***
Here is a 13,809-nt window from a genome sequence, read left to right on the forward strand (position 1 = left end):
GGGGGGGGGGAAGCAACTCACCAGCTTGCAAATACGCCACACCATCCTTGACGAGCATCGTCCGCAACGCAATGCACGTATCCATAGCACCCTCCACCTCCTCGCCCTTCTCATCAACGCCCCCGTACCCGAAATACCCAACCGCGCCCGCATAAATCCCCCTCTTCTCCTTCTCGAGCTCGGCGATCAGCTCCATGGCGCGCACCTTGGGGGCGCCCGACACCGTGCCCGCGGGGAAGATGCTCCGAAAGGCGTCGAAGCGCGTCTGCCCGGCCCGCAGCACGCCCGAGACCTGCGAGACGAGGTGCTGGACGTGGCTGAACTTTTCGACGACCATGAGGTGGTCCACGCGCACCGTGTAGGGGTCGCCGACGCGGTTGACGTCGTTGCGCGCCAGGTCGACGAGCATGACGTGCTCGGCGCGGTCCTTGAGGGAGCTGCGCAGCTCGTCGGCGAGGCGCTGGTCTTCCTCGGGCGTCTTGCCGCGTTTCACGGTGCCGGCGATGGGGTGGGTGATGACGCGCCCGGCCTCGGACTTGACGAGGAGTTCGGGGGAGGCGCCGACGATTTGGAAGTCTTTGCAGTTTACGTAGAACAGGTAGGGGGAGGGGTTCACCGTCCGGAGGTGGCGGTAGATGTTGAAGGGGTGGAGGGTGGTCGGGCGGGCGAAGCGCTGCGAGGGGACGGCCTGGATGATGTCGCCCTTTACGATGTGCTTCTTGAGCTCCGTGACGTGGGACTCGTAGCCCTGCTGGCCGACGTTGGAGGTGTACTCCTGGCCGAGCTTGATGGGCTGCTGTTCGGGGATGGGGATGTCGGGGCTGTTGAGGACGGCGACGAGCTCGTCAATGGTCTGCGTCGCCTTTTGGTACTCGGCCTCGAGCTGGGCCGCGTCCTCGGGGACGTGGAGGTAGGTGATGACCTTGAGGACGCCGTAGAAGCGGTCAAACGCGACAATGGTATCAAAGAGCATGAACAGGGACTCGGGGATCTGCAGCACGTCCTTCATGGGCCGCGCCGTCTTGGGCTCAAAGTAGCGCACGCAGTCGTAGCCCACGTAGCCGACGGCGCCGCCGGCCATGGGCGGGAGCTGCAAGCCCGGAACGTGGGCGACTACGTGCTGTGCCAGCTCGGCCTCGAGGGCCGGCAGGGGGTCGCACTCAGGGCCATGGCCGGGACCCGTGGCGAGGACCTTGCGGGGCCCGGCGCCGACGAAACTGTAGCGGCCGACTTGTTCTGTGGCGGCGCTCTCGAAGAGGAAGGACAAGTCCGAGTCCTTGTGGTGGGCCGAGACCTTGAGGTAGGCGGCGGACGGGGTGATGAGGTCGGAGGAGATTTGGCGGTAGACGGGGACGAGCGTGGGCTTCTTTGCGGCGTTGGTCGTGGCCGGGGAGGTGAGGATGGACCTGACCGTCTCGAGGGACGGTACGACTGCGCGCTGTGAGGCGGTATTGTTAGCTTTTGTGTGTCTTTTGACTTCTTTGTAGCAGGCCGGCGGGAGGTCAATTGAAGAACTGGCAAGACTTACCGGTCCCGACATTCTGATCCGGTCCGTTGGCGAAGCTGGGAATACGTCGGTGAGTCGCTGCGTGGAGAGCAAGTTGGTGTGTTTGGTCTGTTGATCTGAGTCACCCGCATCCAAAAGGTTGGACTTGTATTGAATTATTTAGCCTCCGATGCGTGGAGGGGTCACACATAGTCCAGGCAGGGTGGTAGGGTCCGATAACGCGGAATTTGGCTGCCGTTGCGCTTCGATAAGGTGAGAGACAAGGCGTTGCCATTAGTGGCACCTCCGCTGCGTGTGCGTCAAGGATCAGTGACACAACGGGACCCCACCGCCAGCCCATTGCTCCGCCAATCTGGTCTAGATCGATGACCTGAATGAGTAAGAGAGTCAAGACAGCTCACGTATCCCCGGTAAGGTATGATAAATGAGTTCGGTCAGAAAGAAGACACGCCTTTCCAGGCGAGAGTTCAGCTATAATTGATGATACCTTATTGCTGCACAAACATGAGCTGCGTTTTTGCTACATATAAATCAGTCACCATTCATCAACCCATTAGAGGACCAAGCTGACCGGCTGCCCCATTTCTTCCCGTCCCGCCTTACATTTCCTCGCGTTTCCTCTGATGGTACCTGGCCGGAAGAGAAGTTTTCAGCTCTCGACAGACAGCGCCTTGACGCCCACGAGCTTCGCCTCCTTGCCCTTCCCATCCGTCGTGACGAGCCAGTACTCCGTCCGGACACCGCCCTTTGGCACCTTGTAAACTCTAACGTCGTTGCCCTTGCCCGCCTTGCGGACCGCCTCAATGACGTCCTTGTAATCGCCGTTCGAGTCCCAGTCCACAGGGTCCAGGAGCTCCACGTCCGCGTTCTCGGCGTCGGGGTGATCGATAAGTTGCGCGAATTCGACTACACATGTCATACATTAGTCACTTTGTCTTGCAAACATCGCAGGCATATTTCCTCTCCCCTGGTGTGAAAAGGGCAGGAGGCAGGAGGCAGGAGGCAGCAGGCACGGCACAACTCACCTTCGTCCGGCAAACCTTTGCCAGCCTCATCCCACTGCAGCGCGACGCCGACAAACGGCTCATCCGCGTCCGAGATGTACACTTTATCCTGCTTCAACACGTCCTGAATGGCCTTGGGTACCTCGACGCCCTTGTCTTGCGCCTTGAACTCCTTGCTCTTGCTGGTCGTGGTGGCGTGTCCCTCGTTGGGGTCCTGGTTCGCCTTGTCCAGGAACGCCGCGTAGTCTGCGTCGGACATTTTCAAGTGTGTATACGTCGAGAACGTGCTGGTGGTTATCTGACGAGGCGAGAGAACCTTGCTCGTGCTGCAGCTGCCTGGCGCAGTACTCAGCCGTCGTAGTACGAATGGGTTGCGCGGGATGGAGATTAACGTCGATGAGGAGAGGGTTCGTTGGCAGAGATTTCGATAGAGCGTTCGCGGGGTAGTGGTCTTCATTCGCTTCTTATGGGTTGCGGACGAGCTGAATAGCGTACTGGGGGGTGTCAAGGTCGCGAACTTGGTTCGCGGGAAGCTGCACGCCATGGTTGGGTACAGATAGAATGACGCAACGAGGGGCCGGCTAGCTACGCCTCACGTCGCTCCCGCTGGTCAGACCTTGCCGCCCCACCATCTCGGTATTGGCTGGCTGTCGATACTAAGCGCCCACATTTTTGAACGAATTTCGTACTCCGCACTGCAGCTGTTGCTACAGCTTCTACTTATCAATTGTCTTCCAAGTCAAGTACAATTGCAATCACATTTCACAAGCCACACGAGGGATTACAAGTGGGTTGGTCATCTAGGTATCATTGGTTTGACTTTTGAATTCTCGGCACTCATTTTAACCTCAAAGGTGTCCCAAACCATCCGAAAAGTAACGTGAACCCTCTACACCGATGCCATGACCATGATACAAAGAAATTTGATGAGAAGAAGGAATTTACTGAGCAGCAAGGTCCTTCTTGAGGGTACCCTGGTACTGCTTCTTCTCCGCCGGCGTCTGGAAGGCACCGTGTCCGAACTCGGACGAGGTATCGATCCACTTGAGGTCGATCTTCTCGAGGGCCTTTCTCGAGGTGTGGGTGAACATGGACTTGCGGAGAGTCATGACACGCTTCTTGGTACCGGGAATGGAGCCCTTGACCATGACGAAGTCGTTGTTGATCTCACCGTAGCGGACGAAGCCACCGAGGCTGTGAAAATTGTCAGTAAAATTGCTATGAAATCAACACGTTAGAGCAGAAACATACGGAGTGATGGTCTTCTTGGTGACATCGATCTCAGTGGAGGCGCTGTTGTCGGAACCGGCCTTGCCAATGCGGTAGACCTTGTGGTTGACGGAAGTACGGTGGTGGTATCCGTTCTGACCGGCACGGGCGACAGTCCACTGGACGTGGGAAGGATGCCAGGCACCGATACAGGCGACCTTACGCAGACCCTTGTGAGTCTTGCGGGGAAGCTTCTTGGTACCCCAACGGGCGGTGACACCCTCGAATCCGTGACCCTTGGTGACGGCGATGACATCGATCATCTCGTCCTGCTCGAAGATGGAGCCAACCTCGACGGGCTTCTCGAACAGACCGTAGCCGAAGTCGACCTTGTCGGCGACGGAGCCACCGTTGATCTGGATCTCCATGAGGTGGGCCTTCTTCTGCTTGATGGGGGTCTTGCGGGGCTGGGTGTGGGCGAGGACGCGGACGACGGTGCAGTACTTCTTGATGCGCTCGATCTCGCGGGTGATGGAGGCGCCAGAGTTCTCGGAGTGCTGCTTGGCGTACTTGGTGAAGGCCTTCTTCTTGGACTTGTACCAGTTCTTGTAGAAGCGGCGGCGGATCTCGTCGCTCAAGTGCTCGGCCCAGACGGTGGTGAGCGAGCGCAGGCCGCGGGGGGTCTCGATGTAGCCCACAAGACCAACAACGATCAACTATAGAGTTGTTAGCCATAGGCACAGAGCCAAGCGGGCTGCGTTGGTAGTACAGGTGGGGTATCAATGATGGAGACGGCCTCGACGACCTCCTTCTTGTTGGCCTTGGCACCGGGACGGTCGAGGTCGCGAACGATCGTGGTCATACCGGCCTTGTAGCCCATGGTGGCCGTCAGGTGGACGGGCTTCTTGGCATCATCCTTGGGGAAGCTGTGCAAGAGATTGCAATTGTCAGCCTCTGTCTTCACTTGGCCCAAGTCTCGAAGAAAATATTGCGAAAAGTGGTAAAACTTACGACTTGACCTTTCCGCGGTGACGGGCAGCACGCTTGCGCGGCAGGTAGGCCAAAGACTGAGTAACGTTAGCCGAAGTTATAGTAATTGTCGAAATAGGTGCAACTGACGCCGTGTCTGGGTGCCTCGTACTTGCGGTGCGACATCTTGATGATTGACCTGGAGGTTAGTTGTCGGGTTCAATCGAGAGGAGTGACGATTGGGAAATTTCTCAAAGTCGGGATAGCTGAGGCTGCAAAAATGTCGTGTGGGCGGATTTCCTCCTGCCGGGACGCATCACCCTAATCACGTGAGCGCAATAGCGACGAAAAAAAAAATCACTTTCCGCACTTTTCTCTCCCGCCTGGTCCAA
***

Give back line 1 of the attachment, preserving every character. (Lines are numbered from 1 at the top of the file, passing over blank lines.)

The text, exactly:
Here is a 13,809-nt window from a genome sequence, read left to right on the forward strand (position 1 = left end):